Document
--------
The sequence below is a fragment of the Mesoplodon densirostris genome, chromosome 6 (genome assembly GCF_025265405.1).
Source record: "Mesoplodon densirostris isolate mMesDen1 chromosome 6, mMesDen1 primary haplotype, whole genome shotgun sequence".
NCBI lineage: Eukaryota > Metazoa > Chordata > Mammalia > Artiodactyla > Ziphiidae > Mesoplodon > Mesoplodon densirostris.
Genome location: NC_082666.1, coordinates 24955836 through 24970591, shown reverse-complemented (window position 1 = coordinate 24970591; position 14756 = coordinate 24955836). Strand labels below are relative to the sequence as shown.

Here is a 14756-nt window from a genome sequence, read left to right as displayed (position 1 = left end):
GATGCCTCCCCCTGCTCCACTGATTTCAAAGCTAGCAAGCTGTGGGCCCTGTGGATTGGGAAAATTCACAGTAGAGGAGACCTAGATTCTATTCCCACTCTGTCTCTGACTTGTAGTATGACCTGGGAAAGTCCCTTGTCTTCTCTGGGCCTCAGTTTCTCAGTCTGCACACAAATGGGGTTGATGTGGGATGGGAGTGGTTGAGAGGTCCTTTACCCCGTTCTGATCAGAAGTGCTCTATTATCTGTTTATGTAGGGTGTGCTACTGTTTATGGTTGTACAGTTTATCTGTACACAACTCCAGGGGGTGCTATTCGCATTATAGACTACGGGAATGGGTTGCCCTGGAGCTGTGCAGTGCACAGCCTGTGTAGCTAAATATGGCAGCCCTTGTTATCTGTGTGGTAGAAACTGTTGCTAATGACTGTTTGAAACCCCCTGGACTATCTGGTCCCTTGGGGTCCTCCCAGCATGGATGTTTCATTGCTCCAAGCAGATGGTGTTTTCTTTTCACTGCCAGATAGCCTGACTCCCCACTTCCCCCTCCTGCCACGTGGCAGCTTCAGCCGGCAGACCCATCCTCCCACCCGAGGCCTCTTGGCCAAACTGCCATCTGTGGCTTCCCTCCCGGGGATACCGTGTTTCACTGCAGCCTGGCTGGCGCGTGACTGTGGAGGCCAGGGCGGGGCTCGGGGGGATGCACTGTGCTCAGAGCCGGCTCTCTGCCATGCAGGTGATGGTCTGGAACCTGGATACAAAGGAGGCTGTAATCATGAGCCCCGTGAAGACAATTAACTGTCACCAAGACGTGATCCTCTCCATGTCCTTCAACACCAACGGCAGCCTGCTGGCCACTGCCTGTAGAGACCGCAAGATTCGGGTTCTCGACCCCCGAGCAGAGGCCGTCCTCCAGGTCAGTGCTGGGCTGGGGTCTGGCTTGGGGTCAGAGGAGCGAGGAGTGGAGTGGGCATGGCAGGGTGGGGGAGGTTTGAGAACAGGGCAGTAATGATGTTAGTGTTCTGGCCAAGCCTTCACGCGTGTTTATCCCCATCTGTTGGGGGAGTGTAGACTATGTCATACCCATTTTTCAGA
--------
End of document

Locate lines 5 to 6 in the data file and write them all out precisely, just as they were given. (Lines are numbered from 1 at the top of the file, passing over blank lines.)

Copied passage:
Here is a 14756-nt window from a genome sequence, read left to right as displayed (position 1 = left end):
GATGCCTCCCCCTGCTCCACTGATTTCAAAGCTAGCAAGCTGTGGGCCCTGTGGATTGGGAAAATTCACAGTAGAGGAGACCTAGATTCTATTCCCACTCTGTCTCTGACTTGTAGTATGACCTGGGAAAGTCCCTTGTCTTCTCTGGGCCTCAGTTTCTCAGTCTGCACACAAATGGGGTTGATGTGGGATGGGAGTGGTTGAGAGGTCCTTTACCCCGTTCTGATCAGAAGTGCTCTATTATCTGTTTATGTAGGGTGTGCTACTGTTTATGGTTGTACAGTTTATCTGTACACAACTCCAGGGGGTGCTATTCGCATTATAGACTACGGGAATGGGTTGCCCTGGAGCTGTGCAGTGCACAGCCTGTGTAGCTAAATATGGCAGCCCTTGTTATCTGTGTGGTAGAAACTGTTGCTAATGACTGTTTGAAACCCCCTGGACTATCTGGTCCCTTGGGGTCCTCCCAGCATGGATGTTTCATTGCTCCAAGCAGATGGTGTTTTCTTTTCACTGCCAGATAGCCTGACTCCCCACTTCCCCCTCCTGCCACGTGGCAGCTTCAGCCGGCAGACCCATCCTCCCACCCGAGGCCTCTTGGCCAAACTGCCATCTGTGGCTTCCCTCCCGGGGATACCGTGTTTCACTGCAGCCTGGCTGGCGCGTGACTGTGGAGGCCAGGGCGGGGCTCGGGGGGATGCACTGTGCTCAGAGCCGGCTCTCTGCCATGCAGGTGATGGTCTGGAACCTGGATACAAAGGAGGCTGTAATCATGAGCCCCGTGAAGACAATTAACTGTCACCAAGACGTGATCCTCTCCATGTCCTTCAACACCAACGGCAGCCTGCTGGCCACTGCCTGTAGAGACCGCAAGATTCGGGTTCTCGACCCCCGAGCAGAGGCCGTCCTCCAGGTCAGTGCTGGGCTGGGGTCTGGCTTGGGGTCAGAGGAGCGAGGAGTGGAGTGGGCATGGCAGGGTGGGGGAGGTTTGAGAACAGGGCAGTAATGATGTTAGTGTTCTGGCCAAGCCTTCACGCGTGTTTATCCCCATCTGTTGGGGGAGTGTAGACTATGTCATACCCATTTTTCAGA